Midway through this episode, Lee Ross’s character, the swarvy Boatswain just disappears. One moment he’s barricaded in the magazine with the Ponds (Karen Gillan and Arthur Darvill), and has suffered a slight cut, which will be enough for the mysterious Siren (Lily Cole) to emerge from something shiny and take him. The next, he’s gone and that’s the last we see of him until the episode’s end when we find he and the rest of the crew have survived the Siren’s ministrations. This story forgets to show us what happened in between.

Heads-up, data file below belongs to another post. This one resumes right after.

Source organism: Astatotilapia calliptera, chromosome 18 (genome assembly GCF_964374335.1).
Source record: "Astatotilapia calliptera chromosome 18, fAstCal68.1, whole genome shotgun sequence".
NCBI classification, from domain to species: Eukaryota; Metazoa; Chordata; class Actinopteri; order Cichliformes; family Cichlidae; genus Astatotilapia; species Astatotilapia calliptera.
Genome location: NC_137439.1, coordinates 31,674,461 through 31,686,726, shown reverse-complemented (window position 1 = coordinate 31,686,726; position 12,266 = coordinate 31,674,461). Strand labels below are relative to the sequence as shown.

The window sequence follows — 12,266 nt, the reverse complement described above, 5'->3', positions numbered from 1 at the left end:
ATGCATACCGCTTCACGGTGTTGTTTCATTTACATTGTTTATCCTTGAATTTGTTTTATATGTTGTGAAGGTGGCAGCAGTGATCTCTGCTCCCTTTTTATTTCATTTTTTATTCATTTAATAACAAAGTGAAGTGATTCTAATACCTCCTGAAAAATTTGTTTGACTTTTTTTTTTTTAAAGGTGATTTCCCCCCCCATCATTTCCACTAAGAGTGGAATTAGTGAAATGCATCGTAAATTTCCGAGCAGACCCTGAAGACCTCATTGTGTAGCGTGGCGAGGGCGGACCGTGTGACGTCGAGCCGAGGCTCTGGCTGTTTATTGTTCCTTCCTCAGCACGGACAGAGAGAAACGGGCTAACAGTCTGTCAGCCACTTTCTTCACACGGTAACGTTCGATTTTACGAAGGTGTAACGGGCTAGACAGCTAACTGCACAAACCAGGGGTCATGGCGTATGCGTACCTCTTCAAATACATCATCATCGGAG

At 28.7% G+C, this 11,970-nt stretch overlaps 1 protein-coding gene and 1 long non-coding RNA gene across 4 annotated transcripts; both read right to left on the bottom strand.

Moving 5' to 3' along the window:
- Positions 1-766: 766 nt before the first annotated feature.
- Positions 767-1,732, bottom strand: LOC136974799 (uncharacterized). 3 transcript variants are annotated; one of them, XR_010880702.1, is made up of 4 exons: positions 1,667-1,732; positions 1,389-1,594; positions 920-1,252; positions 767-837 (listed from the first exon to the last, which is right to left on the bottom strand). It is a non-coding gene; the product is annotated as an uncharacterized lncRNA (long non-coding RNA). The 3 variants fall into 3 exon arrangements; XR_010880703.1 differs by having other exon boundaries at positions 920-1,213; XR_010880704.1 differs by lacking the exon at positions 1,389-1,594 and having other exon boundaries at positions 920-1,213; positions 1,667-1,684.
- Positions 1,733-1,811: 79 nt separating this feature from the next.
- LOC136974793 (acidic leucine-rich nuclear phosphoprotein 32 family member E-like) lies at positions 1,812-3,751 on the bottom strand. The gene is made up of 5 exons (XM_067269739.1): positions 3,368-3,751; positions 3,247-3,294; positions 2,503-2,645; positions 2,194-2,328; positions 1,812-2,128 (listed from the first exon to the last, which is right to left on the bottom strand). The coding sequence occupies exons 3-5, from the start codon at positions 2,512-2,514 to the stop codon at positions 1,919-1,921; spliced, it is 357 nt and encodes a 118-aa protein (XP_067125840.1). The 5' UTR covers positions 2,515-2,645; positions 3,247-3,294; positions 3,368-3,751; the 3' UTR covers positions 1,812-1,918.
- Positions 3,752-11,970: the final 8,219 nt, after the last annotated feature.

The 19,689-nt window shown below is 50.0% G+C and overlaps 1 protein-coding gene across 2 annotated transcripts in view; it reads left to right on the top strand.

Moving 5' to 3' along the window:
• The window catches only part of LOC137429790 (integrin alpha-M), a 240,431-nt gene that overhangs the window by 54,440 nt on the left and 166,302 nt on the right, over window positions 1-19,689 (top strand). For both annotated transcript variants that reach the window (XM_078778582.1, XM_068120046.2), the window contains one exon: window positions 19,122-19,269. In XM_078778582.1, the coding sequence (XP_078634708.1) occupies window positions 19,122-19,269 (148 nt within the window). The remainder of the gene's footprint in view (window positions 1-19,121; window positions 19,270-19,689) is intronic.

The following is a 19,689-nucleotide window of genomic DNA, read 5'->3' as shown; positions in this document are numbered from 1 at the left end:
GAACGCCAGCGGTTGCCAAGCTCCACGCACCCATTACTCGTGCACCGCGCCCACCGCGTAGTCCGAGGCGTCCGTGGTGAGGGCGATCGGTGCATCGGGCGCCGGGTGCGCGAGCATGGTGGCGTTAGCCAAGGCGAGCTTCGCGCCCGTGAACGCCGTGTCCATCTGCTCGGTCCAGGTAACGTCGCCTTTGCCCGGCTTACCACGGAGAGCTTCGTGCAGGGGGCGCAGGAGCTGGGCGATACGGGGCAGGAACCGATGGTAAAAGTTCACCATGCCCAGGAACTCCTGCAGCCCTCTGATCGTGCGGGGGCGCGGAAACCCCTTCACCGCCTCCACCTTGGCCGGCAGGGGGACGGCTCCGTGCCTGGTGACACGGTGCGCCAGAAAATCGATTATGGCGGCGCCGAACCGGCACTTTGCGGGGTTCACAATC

It’s apparently a mistake made in the editing; and it says something about the pace of making Doctor Who that even with all resources the thrown at it, inevitably booboos slip in. But it’s one of a couple of important moments which are left off screen, such as when Rory nearly drowns having fallen overboard and we don’t see any of it. Then there’s the bit near where the Siren comes for pirate Mulligan (Michael Begley) and all we see is her ethereal light shining out from under a door. I suspect these aren’t stuff ups, as much as budget easing expediencies.
So… pirates. Doctor Who and the pirates, eh? Monsters and errant children and all that. And I want to talk about trivia involving Lee Ross. This blog’s not called randomwhoness for nothin’ y’know.
LINK TO Four To Doomsday: in both, the TARDIS is absconded with mid story.
NEXT TIME: With the big sad eyes and the robot dog? It’s time for a School Reunion.